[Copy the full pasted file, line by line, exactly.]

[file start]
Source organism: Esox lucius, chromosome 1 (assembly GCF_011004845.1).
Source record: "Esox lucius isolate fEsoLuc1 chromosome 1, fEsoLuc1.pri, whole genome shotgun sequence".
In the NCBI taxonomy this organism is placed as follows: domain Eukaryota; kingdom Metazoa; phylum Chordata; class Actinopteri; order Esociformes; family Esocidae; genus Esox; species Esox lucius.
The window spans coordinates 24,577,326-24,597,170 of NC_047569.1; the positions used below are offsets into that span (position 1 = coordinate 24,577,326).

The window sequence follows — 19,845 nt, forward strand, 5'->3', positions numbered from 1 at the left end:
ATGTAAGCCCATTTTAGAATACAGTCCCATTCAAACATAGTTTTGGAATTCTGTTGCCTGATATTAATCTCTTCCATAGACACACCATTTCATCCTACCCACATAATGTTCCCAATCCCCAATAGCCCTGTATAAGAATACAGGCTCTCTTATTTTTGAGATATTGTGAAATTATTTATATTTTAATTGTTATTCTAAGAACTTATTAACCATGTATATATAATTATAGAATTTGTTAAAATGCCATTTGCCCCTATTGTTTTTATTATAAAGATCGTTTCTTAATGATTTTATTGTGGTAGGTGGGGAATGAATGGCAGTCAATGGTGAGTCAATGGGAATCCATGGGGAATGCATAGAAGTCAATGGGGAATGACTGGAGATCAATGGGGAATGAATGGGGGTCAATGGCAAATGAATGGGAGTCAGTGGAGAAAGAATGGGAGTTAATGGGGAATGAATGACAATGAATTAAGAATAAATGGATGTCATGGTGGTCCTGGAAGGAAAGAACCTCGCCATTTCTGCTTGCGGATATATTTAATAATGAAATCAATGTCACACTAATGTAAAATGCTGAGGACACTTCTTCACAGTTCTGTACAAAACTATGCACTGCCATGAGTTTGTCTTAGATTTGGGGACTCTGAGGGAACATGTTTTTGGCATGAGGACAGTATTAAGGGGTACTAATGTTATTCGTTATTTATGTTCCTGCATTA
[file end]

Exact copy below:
Source organism: Esox lucius, chromosome 1 (assembly GCF_011004845.1).
Source record: "Esox lucius isolate fEsoLuc1 chromosome 1, fEsoLuc1.pri, whole genome shotgun sequence".
In the NCBI taxonomy this organism is placed as follows: domain Eukaryota; kingdom Metazoa; phylum Chordata; class Actinopteri; order Esociformes; family Esocidae; genus Esox; species Esox lucius.
The window spans coordinates 24,577,326-24,597,170 of NC_047569.1; the positions used below are offsets into that span (position 1 = coordinate 24,577,326).

The window sequence follows — 19,845 nt, forward strand, 5'->3', positions numbered from 1 at the left end:
ATGTAAGCCCATTTTAGAATACAGTCCCATTCAAACATAGTTTTGGAATTCTGTTGCCTGATATTAATCTCTTCCATAGACACACCATTTCATCCTACCCACATAATGTTCCCAATCCCCAATAGCCCTGTATAAGAATACAGGCTCTCTTATTTTTGAGATATTGTGAAATTATTTATATTTTAATTGTTATTCTAAGAACTTATTAACCATGTATATATAATTATAGAATTTGTTAAAATGCCATTTGCCCCTATTGTTTTTATTATAAAGATCGTTTCTTAATGATTTTATTGTGGTAGGTGGGGAATGAATGGCAGTCAATGGTGAGTCAATGGGAATCCATGGGGAATGCATAGAAGTCAATGGGGAATGACTGGAGATCAATGGGGAATGAATGGGGGTCAATGGCAAATGAATGGGAGTCAGTGGAGAAAGAATGGGAGTTAATGGGGAATGAATGACAATGAATTAAGAATAAATGGATGTCATGGTGGTCCTGGAAGGAAAGAACCTCGCCATTTCTGCTTGCGGATATATTTAATAATGAAATCAATGTCACACTAATGTAAAATGCTGAGGACACTTCTTCACAGTTCTGTACAAAACTATGCACTGCCATGAGTTTGTCTTAGATTTGGGGACTCTGAGGGAACATGTTTTTGGCATGAGGACAGTATTAAGGGGTACTAATGTTATTCGTTATTTATGTTCCTGCATTA